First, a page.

You should have a nice, smooth-looking batter by this point. Now, for the next step, I had to put my batter into another container so I could use my mixing bowl to beat our egg whites. I told you I’d tell you more about my mixing bowl – I only have one. Living in a tiny apartment, I don’t have much space, so having the bare minimum is key! And, it’s not usually a big deal. This is the first time I’ve had any overlapping need for my mixing bowl for a recipe. So, unless you also only have one mixing bowl like I do, you don’t have to move your batter into another container, unless of course you want to! Though, why you would want to would be a mystery…

IMG_3026

Step 7: Toss your egg whites into a mixing bowl so you can whip them up! Ideally, they’ll already be in one from when you separated them from their yolks!

IMG_3027

Step 7.1: Start beating them on low. They’ll get nice and foamy after about thirty seconds.

IMG_3028

Step 7.2: After about two to three minutes, you should be able to make fairly stiff peaks with your egg whites. That means they’re done whipping. As always, thank technology for the electric mixer.

IMG_3030

Step 8: Combine your newly-fluffy whites with the batter and gently fold it all together. You want to make sure you’re gentle so that you don’t lose all the air you just electronically and technologically whipped into those egg whites.

IMG_3032

Step 9: Pour your batter into a lightly buttered 8×8″ baking dish. Then, place it in a 350 degree oven to bake. If you haven’t preheated your oven by now, that’s probably my fault. I didn’t tell you to above!

IMG_3033

Step 10: After 50 minutes, my cornbread passed the toothpick check. You should probably start checking around 30 minutes for doneness. You don’t want your cornbread to over-bake or burn!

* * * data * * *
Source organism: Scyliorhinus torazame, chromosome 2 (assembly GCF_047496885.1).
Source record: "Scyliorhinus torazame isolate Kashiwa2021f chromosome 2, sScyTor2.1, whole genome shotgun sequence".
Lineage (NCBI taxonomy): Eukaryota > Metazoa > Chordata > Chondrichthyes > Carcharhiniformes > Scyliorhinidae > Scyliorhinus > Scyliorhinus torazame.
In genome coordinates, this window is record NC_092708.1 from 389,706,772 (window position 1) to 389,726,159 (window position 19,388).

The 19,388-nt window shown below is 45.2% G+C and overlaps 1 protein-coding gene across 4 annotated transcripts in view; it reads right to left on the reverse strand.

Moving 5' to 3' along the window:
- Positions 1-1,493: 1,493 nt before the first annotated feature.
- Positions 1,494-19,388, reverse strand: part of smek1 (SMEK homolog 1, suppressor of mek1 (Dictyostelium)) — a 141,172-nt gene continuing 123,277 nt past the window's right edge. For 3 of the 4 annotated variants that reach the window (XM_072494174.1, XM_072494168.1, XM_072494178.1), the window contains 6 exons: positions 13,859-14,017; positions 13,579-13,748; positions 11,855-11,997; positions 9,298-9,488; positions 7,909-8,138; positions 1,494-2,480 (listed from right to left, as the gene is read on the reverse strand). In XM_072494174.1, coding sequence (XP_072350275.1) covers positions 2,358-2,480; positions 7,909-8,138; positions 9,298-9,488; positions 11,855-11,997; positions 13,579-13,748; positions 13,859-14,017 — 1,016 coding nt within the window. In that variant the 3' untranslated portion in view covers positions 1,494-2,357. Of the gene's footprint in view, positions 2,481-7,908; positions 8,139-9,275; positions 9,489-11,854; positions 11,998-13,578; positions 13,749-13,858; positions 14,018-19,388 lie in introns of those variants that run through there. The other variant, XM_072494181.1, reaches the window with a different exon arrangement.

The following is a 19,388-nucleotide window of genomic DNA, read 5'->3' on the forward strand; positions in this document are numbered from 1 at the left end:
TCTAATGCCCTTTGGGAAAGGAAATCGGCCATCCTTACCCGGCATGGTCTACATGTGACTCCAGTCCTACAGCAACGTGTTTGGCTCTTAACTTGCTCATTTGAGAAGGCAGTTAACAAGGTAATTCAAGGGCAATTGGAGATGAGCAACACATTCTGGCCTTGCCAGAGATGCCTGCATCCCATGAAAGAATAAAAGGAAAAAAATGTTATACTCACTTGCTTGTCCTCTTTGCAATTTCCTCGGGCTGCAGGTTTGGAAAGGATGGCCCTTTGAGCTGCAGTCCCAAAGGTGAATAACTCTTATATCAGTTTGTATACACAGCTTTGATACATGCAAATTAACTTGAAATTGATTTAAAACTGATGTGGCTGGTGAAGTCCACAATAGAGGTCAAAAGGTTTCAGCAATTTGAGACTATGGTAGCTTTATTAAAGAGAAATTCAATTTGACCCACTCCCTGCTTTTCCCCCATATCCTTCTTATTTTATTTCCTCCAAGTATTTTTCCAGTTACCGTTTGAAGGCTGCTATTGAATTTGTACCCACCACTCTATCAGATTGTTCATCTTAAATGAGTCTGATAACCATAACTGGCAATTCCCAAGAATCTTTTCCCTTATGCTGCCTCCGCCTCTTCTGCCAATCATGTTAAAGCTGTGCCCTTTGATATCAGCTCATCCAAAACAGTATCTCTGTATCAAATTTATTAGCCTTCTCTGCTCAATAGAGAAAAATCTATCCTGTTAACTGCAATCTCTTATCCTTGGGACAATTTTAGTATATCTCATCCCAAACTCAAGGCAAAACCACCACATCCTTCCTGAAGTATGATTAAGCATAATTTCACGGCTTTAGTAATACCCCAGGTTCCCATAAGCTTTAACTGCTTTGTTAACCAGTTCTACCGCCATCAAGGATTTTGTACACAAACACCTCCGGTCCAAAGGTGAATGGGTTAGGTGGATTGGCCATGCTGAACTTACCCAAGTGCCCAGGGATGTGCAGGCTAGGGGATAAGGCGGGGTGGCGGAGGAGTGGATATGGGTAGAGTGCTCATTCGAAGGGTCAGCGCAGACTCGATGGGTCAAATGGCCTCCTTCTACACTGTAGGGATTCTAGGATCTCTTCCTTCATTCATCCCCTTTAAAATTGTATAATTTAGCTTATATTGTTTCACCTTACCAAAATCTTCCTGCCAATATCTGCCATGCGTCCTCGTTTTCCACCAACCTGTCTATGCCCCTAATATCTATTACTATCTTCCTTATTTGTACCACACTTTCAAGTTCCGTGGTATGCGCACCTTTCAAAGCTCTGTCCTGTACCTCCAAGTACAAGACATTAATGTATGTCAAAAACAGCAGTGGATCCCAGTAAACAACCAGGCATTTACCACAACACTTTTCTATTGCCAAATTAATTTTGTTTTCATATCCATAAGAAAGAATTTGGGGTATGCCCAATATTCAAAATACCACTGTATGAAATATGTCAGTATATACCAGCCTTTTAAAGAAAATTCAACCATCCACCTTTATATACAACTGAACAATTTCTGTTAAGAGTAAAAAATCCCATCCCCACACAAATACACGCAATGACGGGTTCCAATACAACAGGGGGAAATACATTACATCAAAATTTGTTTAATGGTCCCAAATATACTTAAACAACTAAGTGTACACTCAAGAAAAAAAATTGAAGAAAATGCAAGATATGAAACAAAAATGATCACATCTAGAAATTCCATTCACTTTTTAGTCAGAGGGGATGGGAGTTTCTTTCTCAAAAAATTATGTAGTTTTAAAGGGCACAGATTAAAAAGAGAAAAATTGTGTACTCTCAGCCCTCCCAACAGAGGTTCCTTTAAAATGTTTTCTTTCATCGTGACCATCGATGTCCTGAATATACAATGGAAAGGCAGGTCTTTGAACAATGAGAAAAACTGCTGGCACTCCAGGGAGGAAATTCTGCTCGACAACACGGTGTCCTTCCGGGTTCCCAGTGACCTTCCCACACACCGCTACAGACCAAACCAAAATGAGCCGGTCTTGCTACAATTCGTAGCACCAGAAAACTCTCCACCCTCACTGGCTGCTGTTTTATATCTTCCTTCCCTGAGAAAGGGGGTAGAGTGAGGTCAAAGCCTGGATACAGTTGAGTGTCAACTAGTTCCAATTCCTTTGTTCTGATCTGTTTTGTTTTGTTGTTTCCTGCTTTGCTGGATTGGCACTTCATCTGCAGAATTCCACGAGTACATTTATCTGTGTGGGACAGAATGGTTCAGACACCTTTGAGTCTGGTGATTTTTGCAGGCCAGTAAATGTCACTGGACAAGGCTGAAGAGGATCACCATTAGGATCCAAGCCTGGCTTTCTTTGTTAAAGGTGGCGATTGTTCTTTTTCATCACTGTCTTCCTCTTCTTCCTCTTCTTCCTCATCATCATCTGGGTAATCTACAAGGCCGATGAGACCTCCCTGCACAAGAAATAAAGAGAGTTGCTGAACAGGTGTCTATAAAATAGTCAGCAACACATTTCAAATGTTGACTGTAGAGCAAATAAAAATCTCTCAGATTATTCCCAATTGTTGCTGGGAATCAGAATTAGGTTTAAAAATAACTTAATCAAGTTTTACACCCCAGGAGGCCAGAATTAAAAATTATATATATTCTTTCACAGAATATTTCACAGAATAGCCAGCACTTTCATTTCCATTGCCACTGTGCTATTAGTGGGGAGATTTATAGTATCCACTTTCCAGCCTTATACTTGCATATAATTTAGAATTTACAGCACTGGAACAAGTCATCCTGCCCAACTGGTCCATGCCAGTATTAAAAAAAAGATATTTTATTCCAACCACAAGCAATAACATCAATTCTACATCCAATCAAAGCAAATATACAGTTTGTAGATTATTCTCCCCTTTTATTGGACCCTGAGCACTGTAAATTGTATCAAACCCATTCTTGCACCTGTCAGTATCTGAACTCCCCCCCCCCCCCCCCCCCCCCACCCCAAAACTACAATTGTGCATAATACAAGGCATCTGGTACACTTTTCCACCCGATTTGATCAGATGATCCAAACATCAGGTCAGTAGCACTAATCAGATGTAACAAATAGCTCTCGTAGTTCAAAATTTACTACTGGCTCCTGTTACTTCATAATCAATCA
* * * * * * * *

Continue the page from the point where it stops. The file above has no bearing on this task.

IMG_3041

Final step: Enjoy a thick slice of this cornbread with some stew or some chili – something that has a broth or a sauce that the cornbread can really soak up.

And, think about its progressive recipe from the Progressive Era. This cornbread recipe actually shows us progress in action with its built-in advertisement for a mass-produced, easy to find and buy product. Before the Progressive Era, that wasn’t really how life was lived. Companies produced products, but they didn’t do it in mass, and you certainly couldn’t buy them anywhere and everywhere.

The Progressive Era changed so much about Americans and how they lived their lives, more than we even talked about here. And, if you think about, it really was the Progressive Era – with its development of production, its beliefs in education and the environment, and its legislation – that dictated how we grew as a country. We can certainly still feel the strong effects of the Progressive Era today. History never gets too far. Think about that with your cornbread!

From 1919: Cornbread

  • Servings: Makes one 8x8 baking dish
  • Difficulty: Easy
  • Print

Ingredients

  • 1 Tbs butter
  • 1/2 cup sugar
  • 2 eggs, separated
  • 1 cup milk
  • 1 scant tsp. salt
  • 1 cup cornmeal
  • 1 cup flour
  • 2 tsp. baking powder

Directions

  1. Preheat oven to 350. Lightly butter an 8×8″ baking dish.
  2. Cream together the butter and sugar.
  3. Add the egg yolks and mix well.
  4. Mix in the milk and the salt.
  5. Mix in the cornmeal, flour, and baking powder until a smooth batter comes together.
  6. In a separate bowl, whip the egg whites until fairly stiff peaks form.
  7. Fold the egg whites into the batter.
  8. Pour batter into prepared baking dish.
  9. Bake 50 minutes or until golden brown and a toothpick inserted into the center of the cornbread comes out clean.

Advertisements

Leave a Reply

Fill in your details below or click an icon to log in:

WordPress.com Logo

You are commenting using your WordPress.com account. Log Out /  Change )

Google+ photo

You are commenting using your Google+ account. Log Out /  Change )

Twitter picture

You are commenting using your Twitter account. Log Out /  Change )

Facebook photo

You are commenting using your Facebook account. Log Out /  Change )

Connecting to %s